The Truth Behind Negative Calorie Foods

Imagine a food that actually burns more calories than it provides, that helps you lose weight just by eating it. The idea sounds pretty good, doesn’t it? These so-called negative calorie foods have been promoted by many fitness books and diet plans. But do they work? Is there science to back this claim or is it just another fitness myth?

The Theory

Chewing and digesting food, as with all bodily functions, burns calories without us ever noticing. Certain foods, like celery or grapefruit, are high in dietary fiber but extremely low in calories, leading to the conclusion that they burn more calories than they actually provide.

The Reality

According to the Mayo Clinic, about five to 10 percent of your daily caloric expenditure goes toward chewing, breaking down and storing your food. The low-calorie options that populate the negative calorie food lists found all over the Internet do, in fact require energy to digest.

So, in theory at least, negative calorie foods exist. In practice, however, there is no scientific evidence to support the idea that a single food requires more calories to break down than it provides.

The real problem with this diet philosophy comes in the application. When people read that grapefruit is a negative calorie food that will burn calories for you, they react in one of two ways: Either they eat nothing but these negative calories foods, or they add it to their regular diets to try to counteract the calories from other foods.

Nothing In, Nothing Out

The first approach, loading your diet with almost exclusively negative calorie foods will absolutely make you lose weight. But this loss will be rapid and unhealthy. Diets that consist mainly of these foods are severely deficient in both total calories and vital nutrients.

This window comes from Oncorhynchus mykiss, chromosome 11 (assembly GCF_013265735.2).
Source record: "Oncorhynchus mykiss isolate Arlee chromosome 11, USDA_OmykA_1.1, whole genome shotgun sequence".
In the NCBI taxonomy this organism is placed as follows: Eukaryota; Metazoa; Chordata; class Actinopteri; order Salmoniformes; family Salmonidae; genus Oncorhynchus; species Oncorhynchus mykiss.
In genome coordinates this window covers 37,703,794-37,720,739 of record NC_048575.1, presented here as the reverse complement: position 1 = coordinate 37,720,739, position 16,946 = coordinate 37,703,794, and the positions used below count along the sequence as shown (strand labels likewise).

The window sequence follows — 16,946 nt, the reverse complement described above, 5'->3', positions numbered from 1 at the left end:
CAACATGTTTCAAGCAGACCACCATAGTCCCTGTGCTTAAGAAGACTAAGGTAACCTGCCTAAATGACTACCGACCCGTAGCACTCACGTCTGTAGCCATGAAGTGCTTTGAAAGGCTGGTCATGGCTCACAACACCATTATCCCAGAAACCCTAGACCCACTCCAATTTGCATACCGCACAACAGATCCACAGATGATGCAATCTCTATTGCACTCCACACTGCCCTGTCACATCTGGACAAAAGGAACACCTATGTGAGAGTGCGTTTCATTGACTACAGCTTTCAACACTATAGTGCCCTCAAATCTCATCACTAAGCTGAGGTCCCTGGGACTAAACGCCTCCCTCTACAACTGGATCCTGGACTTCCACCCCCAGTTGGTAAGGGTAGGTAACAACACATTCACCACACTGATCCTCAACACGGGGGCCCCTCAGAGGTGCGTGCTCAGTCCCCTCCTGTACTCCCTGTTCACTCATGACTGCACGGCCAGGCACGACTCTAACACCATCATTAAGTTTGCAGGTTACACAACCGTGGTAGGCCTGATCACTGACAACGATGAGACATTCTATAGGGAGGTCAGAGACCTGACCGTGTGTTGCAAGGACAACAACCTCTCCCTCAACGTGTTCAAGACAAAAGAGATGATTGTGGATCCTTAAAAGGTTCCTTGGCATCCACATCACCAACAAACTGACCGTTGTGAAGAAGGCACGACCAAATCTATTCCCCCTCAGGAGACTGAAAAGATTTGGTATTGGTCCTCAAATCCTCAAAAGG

These low-calorie, starvation diets can not be sustained for long periods of time and can even backfire. When your body enters starvation mood, your metabolism will slow down and actually start fighting to keep you alive by storing fat for energy.

You may also start to lose muscle mass, since that will be broken down for fuel as well.

Too Much of a Good Thing

The other application of negative calorie foods, tacking them onto otherwise unhealthy meals, isn’t much better. A 2010 study from Northwestern University’s Kellogg School of Management tested people’s perception of calories of meals both with and without a healthy side.

In one of the tests, subjects were asked to guess the calorie content of a bowl of chili. They estimated the value at about 699 calories. When the chili was served with a side of green beans, though, they placed the meal at 656 calories. In truth, the side of green beans probably didn’t add many more calories, but it certain didn’t detract any either.

The belief in negative calorie foods and the practice that it leads to could actually cause you to gain weight by ingesting more calories than you realize.

The bottom line: negative calorie foods as a diet philosophy is about as empty as it sounds. You won’t do yourself any good by trying to follow it, and you’re likely to do yourself some harm.

Do you have any experience with negative calorie foods? Please share your thoughts with us in the comments.

Sources

http://www.mayoclinic.com/health/negative-calorie-foods/AN02040

http://www.acefitness.org/acefit/expert-insight-article/3/695/do-negative-calorie-foods-really-exist/

http://www.kellogg.northwestern.edu/News_Articles/2010/the-dieters-paradox.aspx